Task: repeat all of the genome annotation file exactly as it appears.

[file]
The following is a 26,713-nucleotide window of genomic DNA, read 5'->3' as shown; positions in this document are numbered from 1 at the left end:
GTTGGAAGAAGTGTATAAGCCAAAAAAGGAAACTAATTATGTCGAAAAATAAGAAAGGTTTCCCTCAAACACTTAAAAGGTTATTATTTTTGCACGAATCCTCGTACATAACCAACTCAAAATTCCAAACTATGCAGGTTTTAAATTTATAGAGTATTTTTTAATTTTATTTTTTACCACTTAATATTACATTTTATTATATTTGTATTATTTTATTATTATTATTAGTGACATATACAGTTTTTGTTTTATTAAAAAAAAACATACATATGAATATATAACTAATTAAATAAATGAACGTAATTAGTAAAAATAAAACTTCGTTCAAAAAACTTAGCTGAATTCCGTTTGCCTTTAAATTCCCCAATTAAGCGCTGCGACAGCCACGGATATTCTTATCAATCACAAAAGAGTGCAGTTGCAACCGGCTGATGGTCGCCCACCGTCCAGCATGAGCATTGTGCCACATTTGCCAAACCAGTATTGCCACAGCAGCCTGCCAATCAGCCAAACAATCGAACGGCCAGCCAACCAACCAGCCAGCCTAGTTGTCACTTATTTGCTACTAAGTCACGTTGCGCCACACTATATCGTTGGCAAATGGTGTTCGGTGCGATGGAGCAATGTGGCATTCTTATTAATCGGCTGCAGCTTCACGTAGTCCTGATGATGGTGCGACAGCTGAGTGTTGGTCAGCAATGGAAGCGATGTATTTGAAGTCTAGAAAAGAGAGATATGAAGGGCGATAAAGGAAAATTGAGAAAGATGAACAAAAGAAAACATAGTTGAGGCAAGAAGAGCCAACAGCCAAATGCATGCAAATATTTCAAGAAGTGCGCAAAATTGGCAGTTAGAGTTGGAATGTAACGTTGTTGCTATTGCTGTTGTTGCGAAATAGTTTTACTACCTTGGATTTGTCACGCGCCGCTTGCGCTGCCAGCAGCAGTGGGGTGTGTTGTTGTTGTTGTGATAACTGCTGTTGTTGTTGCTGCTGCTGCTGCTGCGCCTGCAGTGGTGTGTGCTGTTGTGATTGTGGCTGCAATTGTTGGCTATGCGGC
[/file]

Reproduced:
The following is a 26,713-nucleotide window of genomic DNA, read 5'->3' as shown; positions in this document are numbered from 1 at the left end:
GTTGGAAGAAGTGTATAAGCCAAAAAAGGAAACTAATTATGTCGAAAAATAAGAAAGGTTTCCCTCAAACACTTAAAAGGTTATTATTTTTGCACGAATCCTCGTACATAACCAACTCAAAATTCCAAACTATGCAGGTTTTAAATTTATAGAGTATTTTTTAATTTTATTTTTTACCACTTAATATTACATTTTATTATATTTGTATTATTTTATTATTATTATTAGTGACATATACAGTTTTTGTTTTATTAAAAAAAAACATACATATGAATATATAACTAATTAAATAAATGAACGTAATTAGTAAAAATAAAACTTCGTTCAAAAAACTTAGCTGAATTCCGTTTGCCTTTAAATTCCCCAATTAAGCGCTGCGACAGCCACGGATATTCTTATCAATCACAAAAGAGTGCAGTTGCAACCGGCTGATGGTCGCCCACCGTCCAGCATGAGCATTGTGCCACATTTGCCAAACCAGTATTGCCACAGCAGCCTGCCAATCAGCCAAACAATCGAACGGCCAGCCAACCAACCAGCCAGCCTAGTTGTCACTTATTTGCTACTAAGTCACGTTGCGCCACACTATATCGTTGGCAAATGGTGTTCGGTGCGATGGAGCAATGTGGCATTCTTATTAATCGGCTGCAGCTTCACGTAGTCCTGATGATGGTGCGACAGCTGAGTGTTGGTCAGCAATGGAAGCGATGTATTTGAAGTCTAGAAAAGAGAGATATGAAGGGCGATAAAGGAAAATTGAGAAAGATGAACAAAAGAAAACATAGTTGAGGCAAGAAGAGCCAACAGCCAAATGCATGCAAATATTTCAAGAAGTGCGCAAAATTGGCAGTTAGAGTTGGAATGTAACGTTGTTGCTATTGCTGTTGTTGCGAAATAGTTTTACTACCTTGGATTTGTCACGCGCCGCTTGCGCTGCCAGCAGCAGTGGGGTGTGTTGTTGTTGTTGTGATAACTGCTGTTGTTGTTGCTGCTGCTGCTGCTGCGCCTGCAGTGGTGTGTGCTGTTGTGATTGTGGCTGCAATTGTTGGCTATGCGGC